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A. Foster

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    P1.03 - Poster Session/ Treatment of Locoregional Disease – NSCLC (ID 212)

    • Event: WCLC 2015
    • Type: Poster
    • Track: Treatment of Locoregional Disease – NSCLC
    • Presentations: 1
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      P1.03-004 - Occult Primary Non-Small Cell Lung Cancer with Mediastinal Lymph Node Involvement (ID 1573)

      09:30 - 17:00  |  Author(s): A. Foster

      • Abstract
      • Slides

      Non-small cell lung cancer (NSCLC) involving mediastinal lymph nodes without an identifiable primary tumor is a rare presentation. While definitive surgery or radiotherapy with or without concurrent chemotherapy is typically recommended, little is known about the treatment outcomes. As such, we reviewed our institutional experience to determine if subsequent development of lung tumors is common and whether prognosis is comparable to stage III NSCLC in general.

      This study was an IRB-approved retrospective review of an institutional NSCLC database. Twenty-six patients with biopsy-proven NSCLC involving mediastinal lymph nodes with no identifiable lung primary lesion and no evidence of distant metastases treated with curative intent between 1995-2013 were identified. PET-CT staging was performed in 25 of 26 patients. All followup was calculated from date of diagnosis.

      The median followup was 44 months. The median age at diagnosis was 60 years (range 51-81) among the 18 males (69%) and 8 females (31%). N2 and N3 disease were each present in 13 (50%) patients, respectively. Histologies included adenocarcinoma in 12 (46%), squamous cell carcinoma in 10 (38%), NSCLC not otherwise specified in 3 (12%), and large cell lung carcinoma in 1 (4%). Eleven patients underwent EGFR mutation analysis, with no sensitizing mutations identified. All patients had a smoking history (median 35 pack-years). Four (15%) patients underwent complete surgical resection, of whom 3 underwent induction chemotherapy and 1 was treated with surgery alone. One of the four patients underwent post-operative radiation therapy to 54 Gy. Twenty-two (85%) patients were treated with definitive radiation therapy including sequential chemotherapy and radiation in 8 (mean RT dose = 70 Gy), concurrent chemoradiation in 10 (mean RT dose = 60 Gy), neoadjuvant chemotherapy followed by concurrent chemoradiation in 3 (mean RT dose = 66 Gy), and radiation alone in 1 (treated to 60 Gy). The median overall survival was 78.1 months with actuarial 2- and 5-year survival rates of 78% and 67%, respectively. Five patients developed intrathoracic failure at a median of 19.8 months. One patient had an isolated lung failure at 13.6 years, but this likely represents a secondary primary and not tumor recurrence. Two patients had isolated mediastinal lymph node failures at 18.1 and 19.8 months and 2 patients initially had a mediastinal lymph node recurrence at 0.2 and 3.4 years, but subsequently failed in the lung at 8.5 and 3.6 years respectively. The actuarial 2- and 5-year intrathoracic control rates were 85.7% and 78.6%. Nine patients developed metastatic disease at a median of 16.5 months. The 2- and 5-year actuarial freedom from distant metastases was 70.9% and 59.1%. Among patients receiving definitive radiation, there was no difference between those receiving concurrent chemotherapy and those who did not.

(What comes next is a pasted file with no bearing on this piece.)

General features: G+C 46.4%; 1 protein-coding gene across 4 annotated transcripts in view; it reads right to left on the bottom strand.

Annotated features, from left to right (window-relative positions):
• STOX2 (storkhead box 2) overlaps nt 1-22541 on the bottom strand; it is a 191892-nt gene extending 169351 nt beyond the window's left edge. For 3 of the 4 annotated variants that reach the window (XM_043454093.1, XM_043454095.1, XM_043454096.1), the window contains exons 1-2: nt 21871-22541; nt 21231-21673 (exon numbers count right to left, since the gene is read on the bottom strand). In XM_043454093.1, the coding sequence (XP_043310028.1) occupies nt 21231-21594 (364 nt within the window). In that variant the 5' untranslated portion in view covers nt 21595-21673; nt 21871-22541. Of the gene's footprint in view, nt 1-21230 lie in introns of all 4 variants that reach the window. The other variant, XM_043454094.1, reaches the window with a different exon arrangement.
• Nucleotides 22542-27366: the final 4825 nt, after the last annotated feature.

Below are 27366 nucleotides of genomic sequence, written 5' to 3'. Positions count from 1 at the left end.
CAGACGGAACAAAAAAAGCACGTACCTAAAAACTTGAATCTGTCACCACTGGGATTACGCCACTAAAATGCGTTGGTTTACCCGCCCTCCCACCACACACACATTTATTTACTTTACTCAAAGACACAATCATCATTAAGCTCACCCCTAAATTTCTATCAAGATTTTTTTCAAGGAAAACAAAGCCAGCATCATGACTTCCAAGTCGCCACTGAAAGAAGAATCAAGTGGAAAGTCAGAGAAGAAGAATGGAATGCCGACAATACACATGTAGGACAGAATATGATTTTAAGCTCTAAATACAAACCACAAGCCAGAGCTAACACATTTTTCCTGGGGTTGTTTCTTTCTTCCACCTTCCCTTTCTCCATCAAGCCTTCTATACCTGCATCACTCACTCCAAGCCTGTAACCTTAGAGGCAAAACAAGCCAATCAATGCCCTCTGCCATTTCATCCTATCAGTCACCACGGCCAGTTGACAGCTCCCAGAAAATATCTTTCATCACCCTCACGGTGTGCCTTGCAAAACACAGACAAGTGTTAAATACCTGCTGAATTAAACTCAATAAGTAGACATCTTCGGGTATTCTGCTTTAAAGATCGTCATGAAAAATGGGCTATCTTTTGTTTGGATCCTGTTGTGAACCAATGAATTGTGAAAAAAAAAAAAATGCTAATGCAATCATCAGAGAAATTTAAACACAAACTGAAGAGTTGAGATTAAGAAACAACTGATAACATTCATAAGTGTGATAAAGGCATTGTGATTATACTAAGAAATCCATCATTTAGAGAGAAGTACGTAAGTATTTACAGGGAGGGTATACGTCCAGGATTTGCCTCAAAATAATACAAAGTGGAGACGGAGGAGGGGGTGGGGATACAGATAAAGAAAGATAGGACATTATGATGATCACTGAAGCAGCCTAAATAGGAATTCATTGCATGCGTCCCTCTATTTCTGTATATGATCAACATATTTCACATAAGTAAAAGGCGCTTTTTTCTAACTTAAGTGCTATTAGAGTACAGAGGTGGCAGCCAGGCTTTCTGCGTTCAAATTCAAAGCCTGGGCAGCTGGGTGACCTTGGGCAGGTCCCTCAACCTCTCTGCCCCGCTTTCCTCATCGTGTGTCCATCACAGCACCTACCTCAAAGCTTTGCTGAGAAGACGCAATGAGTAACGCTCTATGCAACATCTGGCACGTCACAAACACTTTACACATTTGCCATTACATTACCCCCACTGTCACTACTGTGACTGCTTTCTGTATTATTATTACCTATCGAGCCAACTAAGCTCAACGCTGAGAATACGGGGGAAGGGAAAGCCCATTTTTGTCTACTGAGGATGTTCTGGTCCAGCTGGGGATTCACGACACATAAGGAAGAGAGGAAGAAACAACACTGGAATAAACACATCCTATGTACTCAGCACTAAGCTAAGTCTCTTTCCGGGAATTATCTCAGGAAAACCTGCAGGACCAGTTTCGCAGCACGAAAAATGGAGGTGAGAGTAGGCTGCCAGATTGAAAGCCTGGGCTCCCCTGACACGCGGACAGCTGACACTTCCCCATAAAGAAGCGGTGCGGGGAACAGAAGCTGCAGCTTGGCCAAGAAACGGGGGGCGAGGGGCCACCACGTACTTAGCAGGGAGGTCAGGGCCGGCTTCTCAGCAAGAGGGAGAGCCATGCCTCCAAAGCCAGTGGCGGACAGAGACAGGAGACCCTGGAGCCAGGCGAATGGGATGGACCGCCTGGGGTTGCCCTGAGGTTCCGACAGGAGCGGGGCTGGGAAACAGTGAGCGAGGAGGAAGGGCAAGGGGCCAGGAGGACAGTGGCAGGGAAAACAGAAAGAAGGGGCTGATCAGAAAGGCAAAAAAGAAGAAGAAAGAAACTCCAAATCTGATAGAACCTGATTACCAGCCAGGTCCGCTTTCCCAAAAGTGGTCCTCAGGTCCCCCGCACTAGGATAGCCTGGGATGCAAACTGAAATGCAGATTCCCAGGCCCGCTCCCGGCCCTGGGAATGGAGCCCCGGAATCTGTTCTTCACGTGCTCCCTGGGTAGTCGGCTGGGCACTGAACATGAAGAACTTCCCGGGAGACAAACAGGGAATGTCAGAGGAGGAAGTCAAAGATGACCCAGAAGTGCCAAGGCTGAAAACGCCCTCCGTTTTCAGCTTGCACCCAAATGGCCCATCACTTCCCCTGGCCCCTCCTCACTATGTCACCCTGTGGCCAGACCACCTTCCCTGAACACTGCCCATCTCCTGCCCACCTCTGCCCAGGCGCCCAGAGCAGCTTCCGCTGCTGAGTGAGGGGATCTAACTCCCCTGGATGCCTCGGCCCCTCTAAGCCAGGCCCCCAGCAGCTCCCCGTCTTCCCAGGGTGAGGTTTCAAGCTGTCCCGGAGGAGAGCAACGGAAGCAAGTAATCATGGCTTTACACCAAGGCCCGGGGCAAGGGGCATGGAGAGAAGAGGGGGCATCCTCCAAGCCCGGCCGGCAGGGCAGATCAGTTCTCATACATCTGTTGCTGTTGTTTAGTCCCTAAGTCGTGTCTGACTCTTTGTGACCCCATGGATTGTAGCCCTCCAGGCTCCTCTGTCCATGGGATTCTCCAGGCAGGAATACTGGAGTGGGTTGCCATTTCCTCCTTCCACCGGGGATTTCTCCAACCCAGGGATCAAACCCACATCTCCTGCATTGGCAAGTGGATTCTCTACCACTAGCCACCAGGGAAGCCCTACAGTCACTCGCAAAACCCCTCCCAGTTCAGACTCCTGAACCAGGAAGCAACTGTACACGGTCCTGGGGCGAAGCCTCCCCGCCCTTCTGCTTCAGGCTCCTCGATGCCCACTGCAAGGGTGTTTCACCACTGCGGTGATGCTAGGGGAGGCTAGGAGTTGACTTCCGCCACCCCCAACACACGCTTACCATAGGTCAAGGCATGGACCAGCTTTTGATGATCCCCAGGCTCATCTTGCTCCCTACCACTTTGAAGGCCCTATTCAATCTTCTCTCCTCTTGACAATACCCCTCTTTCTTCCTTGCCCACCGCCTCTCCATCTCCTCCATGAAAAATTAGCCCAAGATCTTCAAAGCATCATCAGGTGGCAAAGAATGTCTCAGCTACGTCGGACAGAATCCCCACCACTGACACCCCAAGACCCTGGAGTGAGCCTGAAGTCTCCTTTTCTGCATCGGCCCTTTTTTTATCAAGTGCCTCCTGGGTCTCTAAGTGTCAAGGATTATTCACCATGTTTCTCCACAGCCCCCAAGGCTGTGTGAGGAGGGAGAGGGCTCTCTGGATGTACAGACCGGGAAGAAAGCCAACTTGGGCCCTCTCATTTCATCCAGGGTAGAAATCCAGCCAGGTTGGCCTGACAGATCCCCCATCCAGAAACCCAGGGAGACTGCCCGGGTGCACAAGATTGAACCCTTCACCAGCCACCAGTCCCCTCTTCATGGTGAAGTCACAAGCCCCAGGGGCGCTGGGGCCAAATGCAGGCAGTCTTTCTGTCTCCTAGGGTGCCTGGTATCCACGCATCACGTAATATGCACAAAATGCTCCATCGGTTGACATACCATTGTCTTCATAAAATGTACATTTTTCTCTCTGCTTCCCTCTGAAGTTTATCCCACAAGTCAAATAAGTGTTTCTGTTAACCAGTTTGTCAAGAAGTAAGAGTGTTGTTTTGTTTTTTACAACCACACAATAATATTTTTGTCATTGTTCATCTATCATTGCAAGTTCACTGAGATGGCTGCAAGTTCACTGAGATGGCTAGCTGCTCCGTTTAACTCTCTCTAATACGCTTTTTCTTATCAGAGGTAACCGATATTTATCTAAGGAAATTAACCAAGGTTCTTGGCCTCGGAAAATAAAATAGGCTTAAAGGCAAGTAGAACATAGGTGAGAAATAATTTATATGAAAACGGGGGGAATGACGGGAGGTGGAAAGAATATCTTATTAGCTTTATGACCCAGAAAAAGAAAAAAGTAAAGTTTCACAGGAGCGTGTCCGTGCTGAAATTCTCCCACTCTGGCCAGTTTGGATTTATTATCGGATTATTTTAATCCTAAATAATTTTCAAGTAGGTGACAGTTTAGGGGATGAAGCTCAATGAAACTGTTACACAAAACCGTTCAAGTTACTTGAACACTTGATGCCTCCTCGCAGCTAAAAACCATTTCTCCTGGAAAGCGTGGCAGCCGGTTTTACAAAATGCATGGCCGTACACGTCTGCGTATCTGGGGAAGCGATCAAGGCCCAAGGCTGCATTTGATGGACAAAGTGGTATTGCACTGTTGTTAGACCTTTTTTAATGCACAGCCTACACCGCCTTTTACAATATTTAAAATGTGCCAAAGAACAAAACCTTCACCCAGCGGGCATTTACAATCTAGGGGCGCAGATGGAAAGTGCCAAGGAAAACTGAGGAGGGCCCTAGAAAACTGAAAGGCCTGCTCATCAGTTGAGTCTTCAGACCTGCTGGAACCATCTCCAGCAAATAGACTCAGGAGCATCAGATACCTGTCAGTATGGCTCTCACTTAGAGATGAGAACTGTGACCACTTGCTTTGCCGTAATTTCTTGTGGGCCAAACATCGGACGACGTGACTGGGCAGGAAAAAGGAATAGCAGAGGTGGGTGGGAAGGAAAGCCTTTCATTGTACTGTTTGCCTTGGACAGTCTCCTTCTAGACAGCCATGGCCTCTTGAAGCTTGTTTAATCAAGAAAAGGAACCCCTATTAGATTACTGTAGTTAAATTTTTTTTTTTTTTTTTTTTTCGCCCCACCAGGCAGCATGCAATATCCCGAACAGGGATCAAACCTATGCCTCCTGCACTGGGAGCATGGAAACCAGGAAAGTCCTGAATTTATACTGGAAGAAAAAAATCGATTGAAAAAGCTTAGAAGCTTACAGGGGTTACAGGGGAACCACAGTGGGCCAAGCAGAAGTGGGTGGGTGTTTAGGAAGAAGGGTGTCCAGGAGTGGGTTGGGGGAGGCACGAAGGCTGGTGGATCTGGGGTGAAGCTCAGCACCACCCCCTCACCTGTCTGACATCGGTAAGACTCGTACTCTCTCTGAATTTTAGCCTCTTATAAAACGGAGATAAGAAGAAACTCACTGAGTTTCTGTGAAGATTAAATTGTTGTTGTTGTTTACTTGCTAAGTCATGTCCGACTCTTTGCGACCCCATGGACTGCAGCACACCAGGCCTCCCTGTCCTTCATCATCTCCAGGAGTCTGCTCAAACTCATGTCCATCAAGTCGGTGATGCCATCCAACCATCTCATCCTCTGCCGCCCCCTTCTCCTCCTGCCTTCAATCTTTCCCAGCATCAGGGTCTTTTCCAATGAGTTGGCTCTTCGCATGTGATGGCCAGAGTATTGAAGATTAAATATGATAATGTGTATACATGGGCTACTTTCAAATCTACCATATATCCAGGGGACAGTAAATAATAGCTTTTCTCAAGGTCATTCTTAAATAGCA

To our knowledge, this is the largest reported series of occult primary NSCLC involving mediastinal nodes. Definitive local therapy, including radiotherapy and surgery, was associated with very favorable locoregional control and survival, particularly compared with expected outcomes for stage III NSCLC.

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